Retiring in 1984 after a coronary thrombosis, Dique devoted his time to lobbying on social and political issues, a practice he had begun in the mid-1960s. From those years he expounded reactionary views in letters to newspapers, an activity, he claimed, that was prompted by the Australian government’s declaration of trade sanctions against Rhodesia (Zimbabwe) in 1965. He extolled the merits of the White Australia policy and Australia’s hereditary ties with Britain, often citing theories, propounded by Arthur Jensen and others, that linked mental capacities with race. Following the election of Gough Whitlam’s Australian Labor Party government in December 1972, and the shift to promote multiculturalism as a basis for national identity, he became increasingly active as a political campaigner.

As president from 1975 of the Queensland Immigration Control Association, Dique published his militant racist beliefs in its monthly newsletter, News and Views (Queensland), and in a number of monographs, including Immigration: The Quiet Invasion (1985). He warned of the dangers of ‘invasion’ of Australia by migrants with non-European backgrounds; railed against increased taxation, charging that it resulted in a declining birth rate; and espoused liberty and free speech, claiming that anti-racist laws impinged on these values. The radical right-wing organisation the Australian League of Rights, of which he was a member, published several of his works. Joining the National Party, he asserted that the rank and file agreed with his opinions but were afraid ‘of being called racist’ (Crisp 1989, 48).

Dique was a devout Catholic. In his spare time he cultivated his garden at his Windsor home, played the violin, sang, practised recreational carpentry, and enjoyed the company of his children, grandchildren, and great grandchildren—what he called the ‘Dique dynasty’ (Dooley 1995, 201). Although personally frugal, he was generous to others. He died on 18 January 1995 at Chermside and was cremated. His wife survived him, as did their three daughters and three of their four sons. He left both a rich professional legacy and a reputation as an uncompromising racist.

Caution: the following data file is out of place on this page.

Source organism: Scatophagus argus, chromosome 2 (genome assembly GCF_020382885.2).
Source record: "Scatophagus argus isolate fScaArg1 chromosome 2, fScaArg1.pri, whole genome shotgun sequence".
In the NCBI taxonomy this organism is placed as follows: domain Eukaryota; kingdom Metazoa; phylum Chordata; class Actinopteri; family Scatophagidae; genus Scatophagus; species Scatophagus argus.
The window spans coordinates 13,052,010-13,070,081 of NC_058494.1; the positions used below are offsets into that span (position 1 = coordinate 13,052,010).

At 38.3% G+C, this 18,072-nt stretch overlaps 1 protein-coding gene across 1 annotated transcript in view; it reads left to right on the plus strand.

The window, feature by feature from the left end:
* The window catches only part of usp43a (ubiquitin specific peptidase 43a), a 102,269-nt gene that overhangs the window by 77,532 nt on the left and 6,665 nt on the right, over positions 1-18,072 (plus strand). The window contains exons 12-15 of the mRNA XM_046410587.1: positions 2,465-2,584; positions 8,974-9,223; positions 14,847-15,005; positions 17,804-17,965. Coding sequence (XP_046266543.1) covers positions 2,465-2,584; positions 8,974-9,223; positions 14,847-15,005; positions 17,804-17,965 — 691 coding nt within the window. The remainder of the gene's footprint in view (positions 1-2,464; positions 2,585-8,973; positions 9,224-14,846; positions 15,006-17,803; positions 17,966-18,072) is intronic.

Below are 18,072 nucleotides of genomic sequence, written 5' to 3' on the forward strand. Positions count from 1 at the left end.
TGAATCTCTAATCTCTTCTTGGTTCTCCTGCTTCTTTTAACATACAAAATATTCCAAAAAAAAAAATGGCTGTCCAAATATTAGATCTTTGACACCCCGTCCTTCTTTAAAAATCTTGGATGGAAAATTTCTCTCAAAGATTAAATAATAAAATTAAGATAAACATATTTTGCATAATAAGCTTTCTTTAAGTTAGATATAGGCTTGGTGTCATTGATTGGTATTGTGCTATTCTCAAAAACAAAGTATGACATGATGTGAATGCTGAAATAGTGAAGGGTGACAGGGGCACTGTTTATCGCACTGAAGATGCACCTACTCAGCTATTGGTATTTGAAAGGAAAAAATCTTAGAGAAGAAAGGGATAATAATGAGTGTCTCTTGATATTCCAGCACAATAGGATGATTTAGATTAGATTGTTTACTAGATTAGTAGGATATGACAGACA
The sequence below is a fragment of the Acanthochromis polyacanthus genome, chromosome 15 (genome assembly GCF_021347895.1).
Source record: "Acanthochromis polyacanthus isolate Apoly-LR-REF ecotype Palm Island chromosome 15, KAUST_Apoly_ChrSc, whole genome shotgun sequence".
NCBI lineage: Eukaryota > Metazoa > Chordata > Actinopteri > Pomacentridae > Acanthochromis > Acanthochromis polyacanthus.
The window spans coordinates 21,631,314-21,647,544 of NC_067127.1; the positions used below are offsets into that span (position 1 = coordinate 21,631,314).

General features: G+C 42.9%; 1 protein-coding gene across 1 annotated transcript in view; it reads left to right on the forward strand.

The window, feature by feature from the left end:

Research edited by Darryl Bennet

Select Bibliography

  • Courier-Mail (Brisbane). ‘Medical Pioneer Dies.’ 24 January 1995, 7
  • Crisp, Lyndall. ‘Harvest of Hate.’ Bulletin (Sydney), 4 April 1989, 42–49
  • Dooley, Desmond J. ‘John Charles Allan Dique.’ Medical Journal of Australia 163 (21 August 1995): 201
  • George, Charles R. P. ‘John Dique: Dialysis Pioneer and Political Advocate.’ In ‘History of Nephrology 10,’ eds, Natale Gaspare De Santo1, Biagio Ricciardi, Boleslaw Rutkowski, Vincenzo Savica, and Athanasios A. Diamandopoulos, special issue, Giornale Italiano di Nefrologia (S66) (2016). Copy held on ADB file
  • National Archives of Australia. A997, 1947/371

Additional Resources

Citation details

Mark Cryle, 'Dique, John Charles (1915–1995)', Australian Dictionary of Biography, National Centre of Biography, Australian National University,, published online 2019, accessed online 15 April 2024.

This article was published in hardcopy in Australian Dictionary of Biography, Volume 19, (ANU Press), 2021

View the front pages for Volume 19

© Copyright Australian Dictionary of Biography, 2006-2024

Life Summary [details]


5 August, 1915
Mandalay, Myanmar


18 January, 1995 (aged 79)
Chermside, Brisbane, Queensland, Australia

Cause of Death

heart disease

Cultural Heritage

Includes subject's nationality; their parents' nationality; the countries in which they spent a significant part of their childhood, and their self-identity.

Religious Influence

Includes the religion in which subjects were raised, have chosen themselves, attendance at religious schools and/or religious funeral rites; Atheism and Agnosticism have been included.

Key Organisations
Political Activism